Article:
If there’s life on one of the seven potentially habitable planets residing in the TRAPPIST-1 system, we should refocus our efforts of finding it to probably just the first six. Scientists using NASA’s Kepler Space Telescope have finally characterized the orbital patterns of the outermost planet, affectionately named TRAPPIST-1h, and the odds that it could host alien life have suddenly taken a hit.
TRAPPIST-1, located about 40 light-years away in the constellation Aquarius, has quickly become one of the most exciting exoplanet discoveries in recent memory. The identification of a habitable exoplanet is aways thrilling, but a system with seven such planets, just a stone’s throw away (in cosmic terms), is unheard of.
But scientists are used to having their hopes tempered as they learn more. In the new study, published in Nature Astronomy, the research team found that TRAPPIST-1h has an orbital period around its host star, a small white dwarf, of 19 days. This puts it sitting right outside the outer edge of the habitable zone — the term scientists use to describe the region around a star where surface temperatures a likely to facilitate the existence of liquid water. It doesn’t take a genius to know that water is key to life, at least as far we know so far.
The amount of energy TRAPPIST-1h gets from the star is roughly the same as what an object like Ceres, the dwarf planet located in the asteroid belt, gets from the sun.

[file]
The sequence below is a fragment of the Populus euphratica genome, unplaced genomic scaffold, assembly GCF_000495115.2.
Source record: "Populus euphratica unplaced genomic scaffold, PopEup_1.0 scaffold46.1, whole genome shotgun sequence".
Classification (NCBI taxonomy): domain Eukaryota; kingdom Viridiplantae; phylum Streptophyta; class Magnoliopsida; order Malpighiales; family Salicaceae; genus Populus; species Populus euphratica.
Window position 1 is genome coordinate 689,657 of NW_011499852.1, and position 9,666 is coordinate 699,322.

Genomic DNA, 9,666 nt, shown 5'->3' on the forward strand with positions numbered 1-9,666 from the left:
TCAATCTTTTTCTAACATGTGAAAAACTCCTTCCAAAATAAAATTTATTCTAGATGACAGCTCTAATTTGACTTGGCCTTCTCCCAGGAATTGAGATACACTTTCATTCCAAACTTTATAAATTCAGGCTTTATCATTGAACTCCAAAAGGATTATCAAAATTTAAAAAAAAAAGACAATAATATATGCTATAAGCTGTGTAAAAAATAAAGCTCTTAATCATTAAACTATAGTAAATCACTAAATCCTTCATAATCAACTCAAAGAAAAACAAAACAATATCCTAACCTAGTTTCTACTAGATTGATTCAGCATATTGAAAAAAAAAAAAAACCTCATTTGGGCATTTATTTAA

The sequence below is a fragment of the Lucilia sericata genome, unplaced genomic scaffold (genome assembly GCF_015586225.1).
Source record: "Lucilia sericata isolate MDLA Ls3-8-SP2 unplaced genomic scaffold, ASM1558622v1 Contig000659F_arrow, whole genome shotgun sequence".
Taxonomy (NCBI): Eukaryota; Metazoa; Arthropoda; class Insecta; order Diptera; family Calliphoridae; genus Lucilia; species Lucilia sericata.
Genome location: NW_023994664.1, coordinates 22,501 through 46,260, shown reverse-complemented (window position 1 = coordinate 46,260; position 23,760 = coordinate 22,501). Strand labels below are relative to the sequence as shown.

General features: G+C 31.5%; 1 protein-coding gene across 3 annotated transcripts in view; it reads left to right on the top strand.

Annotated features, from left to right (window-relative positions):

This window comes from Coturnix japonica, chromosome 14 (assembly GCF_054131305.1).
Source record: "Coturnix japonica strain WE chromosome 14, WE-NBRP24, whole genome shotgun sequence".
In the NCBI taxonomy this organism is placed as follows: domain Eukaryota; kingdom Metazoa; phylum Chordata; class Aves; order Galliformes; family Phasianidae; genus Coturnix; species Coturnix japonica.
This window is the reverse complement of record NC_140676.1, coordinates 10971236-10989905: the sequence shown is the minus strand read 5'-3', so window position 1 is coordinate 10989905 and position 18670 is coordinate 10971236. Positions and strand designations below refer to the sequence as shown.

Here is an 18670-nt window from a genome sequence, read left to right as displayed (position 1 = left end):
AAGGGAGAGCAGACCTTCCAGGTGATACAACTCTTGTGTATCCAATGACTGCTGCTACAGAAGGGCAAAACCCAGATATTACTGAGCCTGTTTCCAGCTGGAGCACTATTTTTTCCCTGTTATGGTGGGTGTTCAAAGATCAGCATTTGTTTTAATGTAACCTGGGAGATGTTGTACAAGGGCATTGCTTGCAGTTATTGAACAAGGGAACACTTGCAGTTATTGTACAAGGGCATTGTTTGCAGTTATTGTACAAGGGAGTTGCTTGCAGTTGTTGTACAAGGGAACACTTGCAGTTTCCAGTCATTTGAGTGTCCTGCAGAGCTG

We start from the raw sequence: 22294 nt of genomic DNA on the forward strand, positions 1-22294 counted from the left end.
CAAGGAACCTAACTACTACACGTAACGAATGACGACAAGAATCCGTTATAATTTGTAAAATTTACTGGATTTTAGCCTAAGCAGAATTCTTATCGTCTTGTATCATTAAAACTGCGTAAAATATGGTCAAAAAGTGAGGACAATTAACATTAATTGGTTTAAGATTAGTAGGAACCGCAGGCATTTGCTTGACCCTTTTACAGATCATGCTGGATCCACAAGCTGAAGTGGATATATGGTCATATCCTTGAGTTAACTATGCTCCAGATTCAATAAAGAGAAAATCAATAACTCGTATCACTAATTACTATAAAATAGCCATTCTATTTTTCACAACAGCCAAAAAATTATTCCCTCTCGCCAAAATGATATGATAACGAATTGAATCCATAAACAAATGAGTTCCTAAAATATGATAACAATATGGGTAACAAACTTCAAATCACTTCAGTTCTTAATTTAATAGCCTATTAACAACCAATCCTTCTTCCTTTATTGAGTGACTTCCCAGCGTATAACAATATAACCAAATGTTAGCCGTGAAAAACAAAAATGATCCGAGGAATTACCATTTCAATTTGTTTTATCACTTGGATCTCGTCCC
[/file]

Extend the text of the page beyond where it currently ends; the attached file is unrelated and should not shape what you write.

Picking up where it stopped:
Though the findings aren’t the happy news we all wanted, they were in line with what scientists had already suspected. Moreover, they don’t outright extinguish the hopes that TRAPPIST-1h could still host life. “Depending on its radiogenic heat flux and on its initial water content, it is not implausible that TRAPPIST-1h could have a subsurface ocean under a thick layer of ice,” Rodrigo Luger, a University of Washington astronomer and lead author of the new study, tells Inverse. “The planet was likely warmer following its formation, which could have allowed for life to get started and continue today in a putative sub-surface ocean.”
Of course, Luger emphasizes, this is all speculation, and much closer observational data will be required to confirm any of these possibilities.
The scientist were able to pinpoint TRAPPIST-1h’s orbital pattern by getting a better understanding of the gravitational tug-of-war the other six planets were exerting on one-another. Called orbital resonance, this force is predictable after you’ve accrued enough data.
The orbital resonances of the other six planets, determined through data collected by the Spitzer Space Telescope, is what allowed the team to deduce what the velocity and movement patterns were for the seventh object, even before Kepler’s survey of more transits over the course of 80 days. The new data only bolstered the case for what the team already suspected.
TRAPPIST-1h might be a cold duckling sitting too far from its mama star, but life can sometimes find a way, even in the most extreme environments. Never say never. In the meantime, Luger and his team are looking to determine more accurate masses of the system’s planets using more transit data, while other members of the team are also working on further characterizing the star by modeling flares observed by Kepler. There is no telling what kind of surprises TRAPPIST-1 still has up its white sleeves.